Tianjin Quanjian forward Alexandre Pato believes Milan pulled off a masterstroke by having Leonardo return.He also admitted he is ‘waiting’ for a call from his fellow Brazilian. Leonardo managed Pato at Milan between 2009-10 campaign and ever since then has returned to San Siro as the club’s general manager, prompting hype from the striker.“Leonardo has the vision, competence and authority to give the club a new approach,” the 28-year-old told Tuttosport and quoted in Football Italia.“I’m not only talking in a technical sense. I imagine that at the club, there’s been some loss: many people have left in just a year and a half, so Leonardo can give security to the whole club.Serie A Betting: Match-day 3 Stuart Heath – September 14, 2019 Considering there is a number of perfect starts so early in the Serie A season, as well as a few surprisingly not-so perfect ones….“He’s the right person at the right place at the right time: he’ll do a great job. In the meantime, I’ll be waiting for his call… after that we’ll see!Pato also shared his thoughts about Elliott Management’s takeover of the Rossoneri.“It seems to me that in a few weeks, the new owners have moved decisively with regards to the club’s organisation,” he added.“That’s good for Milan and their future. The club deserve to return to the top.”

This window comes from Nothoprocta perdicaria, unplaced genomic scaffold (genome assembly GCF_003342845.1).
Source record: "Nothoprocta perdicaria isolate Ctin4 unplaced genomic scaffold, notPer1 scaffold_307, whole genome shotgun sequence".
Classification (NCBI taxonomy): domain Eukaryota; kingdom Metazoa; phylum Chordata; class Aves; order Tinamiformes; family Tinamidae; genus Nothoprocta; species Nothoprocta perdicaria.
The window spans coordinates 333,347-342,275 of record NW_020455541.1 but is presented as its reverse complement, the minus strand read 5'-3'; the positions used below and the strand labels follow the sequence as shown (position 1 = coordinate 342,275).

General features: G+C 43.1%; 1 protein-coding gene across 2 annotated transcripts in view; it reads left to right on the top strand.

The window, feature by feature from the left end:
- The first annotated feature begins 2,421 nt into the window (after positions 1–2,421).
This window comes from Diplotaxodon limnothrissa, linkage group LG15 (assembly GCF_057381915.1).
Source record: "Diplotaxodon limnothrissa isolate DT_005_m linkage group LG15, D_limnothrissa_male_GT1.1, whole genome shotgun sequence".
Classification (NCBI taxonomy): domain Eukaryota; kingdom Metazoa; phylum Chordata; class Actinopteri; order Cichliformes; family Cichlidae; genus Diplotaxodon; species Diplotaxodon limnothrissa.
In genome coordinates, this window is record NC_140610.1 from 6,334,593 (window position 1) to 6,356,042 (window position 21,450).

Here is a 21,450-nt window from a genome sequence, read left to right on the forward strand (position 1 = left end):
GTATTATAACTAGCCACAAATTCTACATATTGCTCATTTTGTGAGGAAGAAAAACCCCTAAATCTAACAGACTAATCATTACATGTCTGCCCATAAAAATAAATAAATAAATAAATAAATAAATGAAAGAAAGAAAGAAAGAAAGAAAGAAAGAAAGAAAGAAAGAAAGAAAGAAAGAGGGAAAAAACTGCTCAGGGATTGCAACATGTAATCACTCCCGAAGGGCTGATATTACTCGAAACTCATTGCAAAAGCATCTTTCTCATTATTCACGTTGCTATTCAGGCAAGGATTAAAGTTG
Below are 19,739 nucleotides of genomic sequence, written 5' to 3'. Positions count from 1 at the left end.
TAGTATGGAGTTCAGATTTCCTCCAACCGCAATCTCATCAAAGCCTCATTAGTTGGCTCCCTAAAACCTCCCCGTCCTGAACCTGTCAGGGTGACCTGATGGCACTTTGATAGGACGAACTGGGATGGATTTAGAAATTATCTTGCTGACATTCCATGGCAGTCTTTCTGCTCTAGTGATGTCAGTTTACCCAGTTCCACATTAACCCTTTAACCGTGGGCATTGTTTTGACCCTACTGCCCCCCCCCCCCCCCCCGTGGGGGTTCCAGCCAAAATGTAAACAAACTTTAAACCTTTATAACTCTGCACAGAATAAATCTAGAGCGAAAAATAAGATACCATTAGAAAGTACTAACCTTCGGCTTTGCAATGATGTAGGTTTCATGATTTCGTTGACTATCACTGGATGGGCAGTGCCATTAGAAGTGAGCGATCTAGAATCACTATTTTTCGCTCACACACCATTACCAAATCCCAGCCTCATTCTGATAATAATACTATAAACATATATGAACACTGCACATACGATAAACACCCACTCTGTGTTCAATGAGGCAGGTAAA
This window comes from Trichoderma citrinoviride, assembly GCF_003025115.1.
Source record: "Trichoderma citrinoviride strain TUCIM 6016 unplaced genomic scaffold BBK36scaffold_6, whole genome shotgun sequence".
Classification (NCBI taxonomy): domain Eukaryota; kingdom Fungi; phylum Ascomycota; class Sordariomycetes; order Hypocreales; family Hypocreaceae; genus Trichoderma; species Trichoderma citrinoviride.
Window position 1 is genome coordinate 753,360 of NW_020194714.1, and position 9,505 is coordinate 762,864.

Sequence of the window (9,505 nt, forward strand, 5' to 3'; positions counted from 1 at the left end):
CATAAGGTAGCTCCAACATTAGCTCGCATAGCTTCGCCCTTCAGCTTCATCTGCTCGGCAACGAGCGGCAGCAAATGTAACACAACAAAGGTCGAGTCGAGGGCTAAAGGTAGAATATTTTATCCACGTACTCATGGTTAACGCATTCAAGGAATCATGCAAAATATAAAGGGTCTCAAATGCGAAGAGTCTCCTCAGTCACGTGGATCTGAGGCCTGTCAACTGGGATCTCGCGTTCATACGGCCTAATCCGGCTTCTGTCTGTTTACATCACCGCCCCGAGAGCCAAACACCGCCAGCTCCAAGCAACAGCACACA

Dan Cohen AUTHOR While changes are coming to how the department operates military grocery stores, they won’t be implemented in a haphazard manner, according to David Tillotson III, DOD’s assistant deputy chief management officer.Tillotson, who has been charged with identifying ways to reduce the $1.4 billion annual subsidy Congress provides the commissary system, said any changes would be carried out deliberately and with mechanisms in place to ensure they don’t degrade the commissary benefit for military families. “We’ll work on it a piece at a time, and that’s our intention,” Tillotson told the American Logistics Association, a group of manufacturers and distributors who serve commissaries, exchanges and morale, welfare and recreation facilities.Privatization, for example, is not an “all or nothing” proposition, he said. It is possible that only some elements of commissary operations are handled by the private sector, reported Military Times. The main sticking point to privatizing commissaries will be overseas stores, Tillotson said.“We are unequivocally certain that people are really, really going to choke on the overseas operation portion. We’re certain of that because nearly every conversation I’ve had chokes on that point,” he said.Tillotson noted that the department was pleased that the Senate had removed language from the fiscal 2017 defense authorization bill allowing DOD to privatize commissaries at five major installations.The Pentagon already has proposed allowing commissaries to charge variable prices for items and to introduce private labels in an effort to reduce the annual subsidy.In addition to looking for ways to save money in commissary operations, Tillotson said the deputy secretary of defense has asked him to find $10 billion in savings from other reforms across DOD over the next four to five years.